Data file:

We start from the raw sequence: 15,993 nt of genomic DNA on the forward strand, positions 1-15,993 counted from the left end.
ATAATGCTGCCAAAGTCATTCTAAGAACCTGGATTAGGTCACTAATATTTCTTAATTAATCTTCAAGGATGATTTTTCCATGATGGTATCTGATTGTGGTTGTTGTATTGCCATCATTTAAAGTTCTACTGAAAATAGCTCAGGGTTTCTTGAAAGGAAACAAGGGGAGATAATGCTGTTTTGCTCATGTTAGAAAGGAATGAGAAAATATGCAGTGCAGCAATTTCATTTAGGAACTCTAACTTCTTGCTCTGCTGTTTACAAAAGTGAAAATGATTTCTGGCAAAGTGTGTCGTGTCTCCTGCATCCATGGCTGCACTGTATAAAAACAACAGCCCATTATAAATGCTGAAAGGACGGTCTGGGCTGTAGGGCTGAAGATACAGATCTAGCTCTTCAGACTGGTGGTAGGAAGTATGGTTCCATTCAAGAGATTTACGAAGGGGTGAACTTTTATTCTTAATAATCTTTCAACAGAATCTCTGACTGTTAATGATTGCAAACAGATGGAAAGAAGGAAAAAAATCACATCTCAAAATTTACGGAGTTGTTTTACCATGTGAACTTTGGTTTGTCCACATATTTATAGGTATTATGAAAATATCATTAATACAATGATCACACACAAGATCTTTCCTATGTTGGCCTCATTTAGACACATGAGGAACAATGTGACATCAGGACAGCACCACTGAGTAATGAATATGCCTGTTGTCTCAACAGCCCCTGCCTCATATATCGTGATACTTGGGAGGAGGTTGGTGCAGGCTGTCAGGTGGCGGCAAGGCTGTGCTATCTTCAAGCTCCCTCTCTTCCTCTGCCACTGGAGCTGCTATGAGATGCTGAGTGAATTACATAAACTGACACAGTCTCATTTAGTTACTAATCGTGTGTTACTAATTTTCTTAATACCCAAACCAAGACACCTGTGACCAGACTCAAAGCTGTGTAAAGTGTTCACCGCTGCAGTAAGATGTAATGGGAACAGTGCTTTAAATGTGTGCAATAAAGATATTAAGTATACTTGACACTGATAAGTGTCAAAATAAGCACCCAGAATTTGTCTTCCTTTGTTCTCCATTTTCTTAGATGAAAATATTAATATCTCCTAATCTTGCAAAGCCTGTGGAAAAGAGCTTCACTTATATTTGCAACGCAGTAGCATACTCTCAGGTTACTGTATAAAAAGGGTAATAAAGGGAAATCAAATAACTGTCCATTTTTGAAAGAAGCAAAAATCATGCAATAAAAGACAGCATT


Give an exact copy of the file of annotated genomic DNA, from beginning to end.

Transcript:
We start from the raw sequence: 15,993 nt of genomic DNA on the forward strand, positions 1-15,993 counted from the left end.
ATAATGCTGCCAAAGTCATTCTAAGAACCTGGATTAGGTCACTAATATTTCTTAATTAATCTTCAAGGATGATTTTTCCATGATGGTATCTGATTGTGGTTGTTGTATTGCCATCATTTAAAGTTCTACTGAAAATAGCTCAGGGTTTCTTGAAAGGAAACAAGGGGAGATAATGCTGTTTTGCTCATGTTAGAAAGGAATGAGAAAATATGCAGTGCAGCAATTTCATTTAGGAACTCTAACTTCTTGCTCTGCTGTTTACAAAAGTGAAAATGATTTCTGGCAAAGTGTGTCGTGTCTCCTGCATCCATGGCTGCACTGTATAAAAACAACAGCCCATTATAAATGCTGAAAGGACGGTCTGGGCTGTAGGGCTGAAGATACAGATCTAGCTCTTCAGACTGGTGGTAGGAAGTATGGTTCCATTCAAGAGATTTACGAAGGGGTGAACTTTTATTCTTAATAATCTTTCAACAGAATCTCTGACTGTTAATGATTGCAAACAGATGGAAAGAAGGAAAAAAATCACATCTCAAAATTTACGGAGTTGTTTTACCATGTGAACTTTGGTTTGTCCACATATTTATAGGTATTATGAAAATATCATTAATACAATGATCACACACAAGATCTTTCCTATGTTGGCCTCATTTAGACACATGAGGAACAATGTGACATCAGGACAGCACCACTGAGTAATGAATATGCCTGTTGTCTCAACAGCCCCTGCCTCATATATCGTGATACTTGGGAGGAGGTTGGTGCAGGCTGTCAGGTGGCGGCAAGGCTGTGCTATCTTCAAGCTCCCTCTCTTCCTCTGCCACTGGAGCTGCTATGAGATGCTGAGTGAATTACATAAACTGACACAGTCTCATTTAGTTACTAATCGTGTGTTACTAATTTTCTTAATACCCAAACCAAGACACCTGTGACCAGACTCAAAGCTGTGTAAAGTGTTCACCGCTGCAGTAAGATGTAATGGGAACAGTGCTTTAAATGTGTGCAATAAAGATATTAAGTATACTTGACACTGATAAGTGTCAAAATAAGCACCCAGAATTTGTCTTCCTTTGTTCTCCATTTTCTTAGATGAAAATATTAATATCTCCTAATCTTGCAAAGCCTGTGGAAAAGAGCTTCACTTATATTTGCAACGCAGTAGCATACTCTCAGGTTACTGTATAAAAAGGGTAATAAAGGGAAATCAAATAACTGTCCATTTTTGAAAGAAGCAAAAATCATGCAATAAAAGACAGCATT